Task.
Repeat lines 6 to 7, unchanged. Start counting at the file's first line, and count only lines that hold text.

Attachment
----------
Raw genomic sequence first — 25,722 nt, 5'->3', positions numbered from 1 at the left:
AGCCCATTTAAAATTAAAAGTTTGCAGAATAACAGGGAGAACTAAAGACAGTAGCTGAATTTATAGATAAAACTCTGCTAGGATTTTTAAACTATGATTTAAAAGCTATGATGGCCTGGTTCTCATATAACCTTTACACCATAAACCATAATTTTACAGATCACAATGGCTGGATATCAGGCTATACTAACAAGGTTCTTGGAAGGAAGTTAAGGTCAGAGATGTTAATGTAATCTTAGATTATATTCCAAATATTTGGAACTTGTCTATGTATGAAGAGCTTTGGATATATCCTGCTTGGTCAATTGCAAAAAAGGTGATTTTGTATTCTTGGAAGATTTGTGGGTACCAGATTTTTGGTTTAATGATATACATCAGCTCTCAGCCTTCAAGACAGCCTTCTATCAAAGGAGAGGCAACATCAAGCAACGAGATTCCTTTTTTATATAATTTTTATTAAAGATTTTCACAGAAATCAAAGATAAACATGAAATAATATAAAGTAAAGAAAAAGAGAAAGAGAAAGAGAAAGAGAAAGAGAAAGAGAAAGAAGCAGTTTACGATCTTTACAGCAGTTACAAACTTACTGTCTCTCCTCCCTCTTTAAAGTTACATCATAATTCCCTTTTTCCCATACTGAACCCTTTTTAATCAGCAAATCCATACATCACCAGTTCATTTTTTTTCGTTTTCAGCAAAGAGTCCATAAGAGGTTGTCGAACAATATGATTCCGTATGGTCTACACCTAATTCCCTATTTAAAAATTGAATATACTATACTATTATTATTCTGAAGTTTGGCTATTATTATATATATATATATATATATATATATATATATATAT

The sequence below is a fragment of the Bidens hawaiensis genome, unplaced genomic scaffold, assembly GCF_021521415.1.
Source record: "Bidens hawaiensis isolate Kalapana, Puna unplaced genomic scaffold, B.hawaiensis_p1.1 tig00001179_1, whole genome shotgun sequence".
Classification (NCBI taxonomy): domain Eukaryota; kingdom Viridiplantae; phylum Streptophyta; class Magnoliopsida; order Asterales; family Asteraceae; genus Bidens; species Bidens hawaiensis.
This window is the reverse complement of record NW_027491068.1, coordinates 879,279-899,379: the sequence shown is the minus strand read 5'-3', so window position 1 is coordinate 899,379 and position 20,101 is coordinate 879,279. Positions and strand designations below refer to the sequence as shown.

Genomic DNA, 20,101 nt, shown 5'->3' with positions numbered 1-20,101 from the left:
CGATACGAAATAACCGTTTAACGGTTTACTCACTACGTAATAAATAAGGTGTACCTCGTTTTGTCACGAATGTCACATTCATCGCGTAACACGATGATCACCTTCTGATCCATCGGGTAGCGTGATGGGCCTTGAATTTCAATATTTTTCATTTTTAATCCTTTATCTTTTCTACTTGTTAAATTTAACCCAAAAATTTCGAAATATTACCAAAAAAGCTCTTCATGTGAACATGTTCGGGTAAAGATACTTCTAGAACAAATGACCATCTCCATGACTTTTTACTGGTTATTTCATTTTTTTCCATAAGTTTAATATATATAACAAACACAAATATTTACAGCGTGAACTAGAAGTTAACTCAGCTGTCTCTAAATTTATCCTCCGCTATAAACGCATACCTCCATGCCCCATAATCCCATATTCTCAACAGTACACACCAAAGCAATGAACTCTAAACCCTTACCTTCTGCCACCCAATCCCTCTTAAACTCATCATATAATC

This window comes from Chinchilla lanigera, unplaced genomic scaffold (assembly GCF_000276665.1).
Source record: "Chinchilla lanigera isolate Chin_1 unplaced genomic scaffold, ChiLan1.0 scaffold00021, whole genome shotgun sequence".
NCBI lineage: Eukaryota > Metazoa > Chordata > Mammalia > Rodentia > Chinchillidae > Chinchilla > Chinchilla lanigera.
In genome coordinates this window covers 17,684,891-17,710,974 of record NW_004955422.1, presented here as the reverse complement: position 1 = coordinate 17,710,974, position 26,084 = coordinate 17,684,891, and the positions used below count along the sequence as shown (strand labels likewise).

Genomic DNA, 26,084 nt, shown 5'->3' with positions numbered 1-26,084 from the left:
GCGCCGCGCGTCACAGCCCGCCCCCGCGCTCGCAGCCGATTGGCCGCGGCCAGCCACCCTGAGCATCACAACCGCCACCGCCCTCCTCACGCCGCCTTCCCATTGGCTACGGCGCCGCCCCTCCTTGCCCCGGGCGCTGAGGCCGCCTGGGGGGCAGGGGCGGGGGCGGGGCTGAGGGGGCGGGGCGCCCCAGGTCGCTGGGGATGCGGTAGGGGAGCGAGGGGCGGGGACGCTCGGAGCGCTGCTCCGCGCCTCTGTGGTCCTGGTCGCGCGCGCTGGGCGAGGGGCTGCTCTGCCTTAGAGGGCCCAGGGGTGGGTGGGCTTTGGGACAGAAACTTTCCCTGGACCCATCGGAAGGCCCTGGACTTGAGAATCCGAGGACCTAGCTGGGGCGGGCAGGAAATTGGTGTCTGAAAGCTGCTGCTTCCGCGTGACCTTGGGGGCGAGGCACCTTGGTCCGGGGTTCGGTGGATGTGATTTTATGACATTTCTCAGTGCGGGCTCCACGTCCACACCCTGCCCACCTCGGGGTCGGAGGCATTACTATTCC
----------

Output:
This window is the reverse complement of record NW_027491068.1, coordinates 879,279-899,379: the sequence shown is the minus strand read 5'-3', so window position 1 is coordinate 899,379 and position 20,101 is coordinate 879,279. Positions and strand designations below refer to the sequence as shown.

Genomic DNA, 20,101 nt, shown 5'->3' with positions numbered 1-20,101 from the left: